We’ll shortly be recruiting some additional performance analysts in GDS. To give potential candidates a flavour of what it’s like, I asked my two newest colleagues to describe their experience of joining.
Ivan Franco: from bunting to Bonferroni corrections
I joined GDS as a performance analyst in GOV.UK in December. My role is to analyse how people use the website, working closely with content designers to find areas for improvement and communicating the impact of editorial and design changes.
Not only am I new to the organisation, I’m also at the start of my career. This is only my second job. Before joining GDS, I felt a similar mix of excitement and apprehension as described below by Haur.
I wondered about the culture of the organisation, how long it would take me to feel part of the team and on a practical level, what my working week would look like.
The things I remember most clearly when I walked through the door were the brightly coloured sticky notes and bunting. They are actually pretty good at calming nerves.
The walls covered with sticky notes representing ideas, plans and progress gave a great flavour of what GDS is like: somewhere that takes its responsibility to serve the public seriously, but not at the expense of allowing creativity to flourish.
The work that we’re doing at GDS is for the benefit of the user. We care about getting things right for the people who use our services.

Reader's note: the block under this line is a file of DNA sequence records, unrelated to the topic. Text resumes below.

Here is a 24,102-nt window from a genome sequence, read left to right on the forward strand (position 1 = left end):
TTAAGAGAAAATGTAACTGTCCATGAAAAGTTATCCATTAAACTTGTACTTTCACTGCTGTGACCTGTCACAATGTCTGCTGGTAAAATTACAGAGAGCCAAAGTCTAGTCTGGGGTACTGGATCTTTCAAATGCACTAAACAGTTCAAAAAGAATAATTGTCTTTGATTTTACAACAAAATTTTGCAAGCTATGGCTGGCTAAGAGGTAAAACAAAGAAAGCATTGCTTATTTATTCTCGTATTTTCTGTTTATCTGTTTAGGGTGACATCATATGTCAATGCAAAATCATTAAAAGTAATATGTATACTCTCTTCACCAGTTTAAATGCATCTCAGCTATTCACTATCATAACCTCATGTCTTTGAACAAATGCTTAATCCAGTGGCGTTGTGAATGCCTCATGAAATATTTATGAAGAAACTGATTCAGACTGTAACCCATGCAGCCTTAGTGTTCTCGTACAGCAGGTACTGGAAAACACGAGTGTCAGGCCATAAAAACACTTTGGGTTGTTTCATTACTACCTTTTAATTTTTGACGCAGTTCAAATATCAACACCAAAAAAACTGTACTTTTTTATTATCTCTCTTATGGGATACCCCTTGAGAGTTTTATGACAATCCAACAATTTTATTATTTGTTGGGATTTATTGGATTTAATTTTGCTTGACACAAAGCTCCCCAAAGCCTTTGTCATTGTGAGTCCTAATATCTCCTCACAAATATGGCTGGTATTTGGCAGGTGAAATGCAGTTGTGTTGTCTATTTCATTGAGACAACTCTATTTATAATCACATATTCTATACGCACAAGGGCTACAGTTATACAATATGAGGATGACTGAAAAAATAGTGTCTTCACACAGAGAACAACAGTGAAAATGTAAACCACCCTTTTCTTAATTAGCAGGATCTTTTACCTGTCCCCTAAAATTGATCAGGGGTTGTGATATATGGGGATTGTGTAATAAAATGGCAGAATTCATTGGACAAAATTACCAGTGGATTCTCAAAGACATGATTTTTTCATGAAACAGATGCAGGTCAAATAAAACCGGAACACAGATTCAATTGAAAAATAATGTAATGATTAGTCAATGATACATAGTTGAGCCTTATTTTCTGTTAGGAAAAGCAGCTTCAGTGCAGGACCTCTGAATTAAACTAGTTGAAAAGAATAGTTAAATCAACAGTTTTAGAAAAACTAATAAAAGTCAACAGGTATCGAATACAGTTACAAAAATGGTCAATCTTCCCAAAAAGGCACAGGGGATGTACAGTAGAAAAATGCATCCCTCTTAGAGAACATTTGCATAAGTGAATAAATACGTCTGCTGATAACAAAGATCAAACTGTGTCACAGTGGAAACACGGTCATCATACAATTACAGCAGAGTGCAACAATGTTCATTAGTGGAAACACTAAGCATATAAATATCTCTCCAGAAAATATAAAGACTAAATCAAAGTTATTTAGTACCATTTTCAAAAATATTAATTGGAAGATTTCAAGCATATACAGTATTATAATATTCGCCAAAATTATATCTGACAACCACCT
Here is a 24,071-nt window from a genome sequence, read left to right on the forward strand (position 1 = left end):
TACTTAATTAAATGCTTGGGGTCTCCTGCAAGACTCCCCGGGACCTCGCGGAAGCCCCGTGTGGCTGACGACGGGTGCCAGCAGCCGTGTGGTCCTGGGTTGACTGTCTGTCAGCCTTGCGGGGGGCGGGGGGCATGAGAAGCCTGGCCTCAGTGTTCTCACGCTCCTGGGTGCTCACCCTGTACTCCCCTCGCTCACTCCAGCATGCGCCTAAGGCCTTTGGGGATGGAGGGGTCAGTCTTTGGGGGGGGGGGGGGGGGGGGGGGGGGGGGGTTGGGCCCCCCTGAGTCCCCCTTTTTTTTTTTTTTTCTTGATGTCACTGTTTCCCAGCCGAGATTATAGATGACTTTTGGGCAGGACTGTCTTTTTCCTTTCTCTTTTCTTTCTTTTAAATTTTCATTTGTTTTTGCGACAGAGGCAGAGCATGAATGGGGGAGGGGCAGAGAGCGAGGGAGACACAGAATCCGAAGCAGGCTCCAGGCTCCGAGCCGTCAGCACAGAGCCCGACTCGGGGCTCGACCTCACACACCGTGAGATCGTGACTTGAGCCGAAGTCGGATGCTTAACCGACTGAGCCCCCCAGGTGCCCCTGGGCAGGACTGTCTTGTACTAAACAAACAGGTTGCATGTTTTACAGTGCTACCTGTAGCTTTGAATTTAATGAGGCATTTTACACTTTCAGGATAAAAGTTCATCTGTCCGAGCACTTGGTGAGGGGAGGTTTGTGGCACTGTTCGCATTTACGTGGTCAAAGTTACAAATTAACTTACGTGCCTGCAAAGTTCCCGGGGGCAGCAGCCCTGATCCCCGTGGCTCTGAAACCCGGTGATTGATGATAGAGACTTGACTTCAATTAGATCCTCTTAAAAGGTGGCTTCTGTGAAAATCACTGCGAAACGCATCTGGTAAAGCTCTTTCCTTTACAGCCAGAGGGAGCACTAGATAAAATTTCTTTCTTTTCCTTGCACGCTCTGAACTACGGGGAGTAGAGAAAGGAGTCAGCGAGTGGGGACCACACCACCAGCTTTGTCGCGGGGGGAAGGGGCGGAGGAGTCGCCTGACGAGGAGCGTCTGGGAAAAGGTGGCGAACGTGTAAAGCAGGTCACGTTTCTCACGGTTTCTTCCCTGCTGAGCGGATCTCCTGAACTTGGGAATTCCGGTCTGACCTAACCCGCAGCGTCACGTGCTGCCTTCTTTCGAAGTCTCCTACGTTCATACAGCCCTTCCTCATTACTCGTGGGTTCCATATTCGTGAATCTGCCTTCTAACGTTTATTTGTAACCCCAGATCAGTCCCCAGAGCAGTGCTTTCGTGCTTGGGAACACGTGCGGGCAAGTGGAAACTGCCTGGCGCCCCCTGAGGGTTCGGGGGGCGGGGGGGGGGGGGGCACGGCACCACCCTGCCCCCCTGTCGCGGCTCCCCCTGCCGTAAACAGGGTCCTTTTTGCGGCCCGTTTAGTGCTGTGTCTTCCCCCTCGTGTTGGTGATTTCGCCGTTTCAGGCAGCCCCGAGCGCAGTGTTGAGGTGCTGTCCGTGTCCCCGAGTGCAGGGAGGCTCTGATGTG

Data in government
In my previous role as a marketing officer at Southbank Centre, my work was geared towards maximising the value of our email subscribers. In government it’s about finding insights that bring us closer to people using GOV.UK, so that we can make our services accessible and user-friendly.
A few of the things that attracted me to the role were: the opportunity to make an impact on public services; the organisation’s commitment to being ‘agile’ and open; and being around world class talent (I had heard that GDS were a talented bunch).
There is also a real belief in the power of data and how it can be used to improve public services. Data allows us to spot difficulties people are having, trial new services and understand when a change has made a meaningful difference; this last point being absolutely key in my eyes.
Becoming a civil servant
As civil servants we have a duty to serve the government and the public. I found learning about the civil service code of conduct empowering rather than burdensome. I especially found our stance on social media interesting - civil servants are required to be politically impartial, but we are encouraged to talk about our work.
There is a huge amount of work undertaken at GDS and the induction presentation was great for providing an understanding of ethos and overarching strategy, but not leaving you overwhelmed. That said, now that I’ve been here for couple of months I do feel like I could do with a refresher session.
Every day is different
When it comes to the working week, not a day has been the same, which is amazing given it’s my second month here.
Our belief in agility and efficiency means that if there is a report that can be easily reproduced, we create a template that can be automated. We rarely produce the same report twice.
I’m picking up new skills all the time. So far I’ve learnt how to use Google Query Language, Google Analytics advanced segments, Google Apps Script, regexes, and statistical tools and methods like Bonferroni corrections and chi-squared tests.
I am now learning how to analyse language to help improve user experience and findability, which is completely new to me. I can’t wait to see what’s next.